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  • Hopeful on Hemp

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    “Hemp For Victory!” the poster reads.

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  • Farmers' Kitchen—No Kid Left Behind

    Farmers' Kitchen—No Kid Left Behind

    Tannery Farm Cashmeres is a small goat farm located in the Northeast Kingdom. My husband and I breed and raise Spanish goats that produce high-quality cashmere fiber and have healthy, robust bodies. Our focus is breeding for quality cashmere on quality meat goats, with the farm’s primary products being cashmere-producing breeding stock and chevon (goat meat), which is handled through my other company, Vermont Chevon.

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  • Seventy-Two Is Not Thirty-Five

    Seventy-Two Is Not Thirty-Five

    I spent seven hours yesterday at my daughter’s house
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Set the Table with Maple Mixed Drinks

Artesheady Punch

Written By

Claire Fitts Georges

Written on

April 03 , 2013

While Vermonters know that maple flows well beyond the breakfast table, we don’t regularly take it behind the bar. So when, at the request of Local Banquet, I started on the quest of tippling the tree, I had some good starting points, but mostly got to invent. Some of the creations were immediately delicious, while others needed to stick to their day jobs.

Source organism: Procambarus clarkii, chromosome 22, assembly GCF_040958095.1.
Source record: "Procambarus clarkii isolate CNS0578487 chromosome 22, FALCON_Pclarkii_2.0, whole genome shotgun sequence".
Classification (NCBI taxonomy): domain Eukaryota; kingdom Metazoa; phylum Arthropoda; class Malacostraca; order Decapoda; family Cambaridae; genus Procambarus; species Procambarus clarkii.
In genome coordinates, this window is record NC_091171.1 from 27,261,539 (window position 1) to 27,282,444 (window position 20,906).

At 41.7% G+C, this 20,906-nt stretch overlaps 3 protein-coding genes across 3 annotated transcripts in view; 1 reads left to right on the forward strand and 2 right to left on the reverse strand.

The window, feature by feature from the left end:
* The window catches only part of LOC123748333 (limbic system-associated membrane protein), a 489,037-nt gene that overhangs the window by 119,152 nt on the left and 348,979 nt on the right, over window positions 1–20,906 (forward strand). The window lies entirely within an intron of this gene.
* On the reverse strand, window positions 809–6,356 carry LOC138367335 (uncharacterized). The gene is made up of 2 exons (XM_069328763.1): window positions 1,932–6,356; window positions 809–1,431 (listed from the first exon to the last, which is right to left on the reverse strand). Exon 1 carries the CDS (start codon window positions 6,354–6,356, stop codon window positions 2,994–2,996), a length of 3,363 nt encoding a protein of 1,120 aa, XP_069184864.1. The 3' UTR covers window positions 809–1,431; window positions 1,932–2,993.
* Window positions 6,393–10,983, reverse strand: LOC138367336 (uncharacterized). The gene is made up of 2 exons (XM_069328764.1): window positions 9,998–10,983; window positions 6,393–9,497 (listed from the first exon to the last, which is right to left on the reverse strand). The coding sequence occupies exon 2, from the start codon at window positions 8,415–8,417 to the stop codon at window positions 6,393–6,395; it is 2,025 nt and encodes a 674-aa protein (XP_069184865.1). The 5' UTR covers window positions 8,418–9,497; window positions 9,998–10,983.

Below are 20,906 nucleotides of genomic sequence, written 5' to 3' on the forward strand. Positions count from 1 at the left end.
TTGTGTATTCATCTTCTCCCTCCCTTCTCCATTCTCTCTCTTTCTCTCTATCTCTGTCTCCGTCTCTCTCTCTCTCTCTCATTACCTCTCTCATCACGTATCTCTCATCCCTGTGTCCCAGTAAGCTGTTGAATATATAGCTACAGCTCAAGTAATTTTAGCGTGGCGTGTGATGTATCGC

•••

The most immediate and obvious way to imbibe with maple is just to swap maple syrup for simple syrup in an existing recipe. Or add a splash of Grade B to your favorite spirit on the rocks. But you can go oh-so-much farther, and contrary to assumption, maple syrup isn’t just for the sweet drinks. My new favorite evening go-to (as of starting this article) is Vermont Sazerac, my New England version of the New Orleans staple. It is herbaceous, sharp, smooth, and scrumptious. The traditional version is made with Peychaud bitters, but in all of my bitters experimentations I keep going back to Vermont’s own Urban Moonshine, made in Burlington. Their organic bitters is hands-down my favorite. (A little goes a long way, so it’s well worth the organic penny.)

Vermont Sazerac

1/2 tsp. absinthe
2 oz. WhistlePig rye whiskey
1/2 oz. lemon juice
1/2 oz. Vermont maple syrup
1/4 tsp. Urban Moonshine bitters
Swirl the absinthe in a rocks glass to coat the glass.
In a shaker, shake the rest of the ingredients with ice and
pour everything into the prepared glass.

Speaking of WhistlePig, a little while back I met the folks from this Shoreham-based whiskey maker at a party and one of them recommended a WhistlePig mixed drink that sounded kind of interesting (in both senses of the word). They didn’t give me ratios or a name for the drink, so I went home and came up with the recipe, while my fiancé came up with the name. This drink is shockingly good and appears to be liked by sweet and savory drinkers alike. It’s a great cocktail to make pre-dinner when you’ve just opened a bottle of red wine to add to the pasta sauce.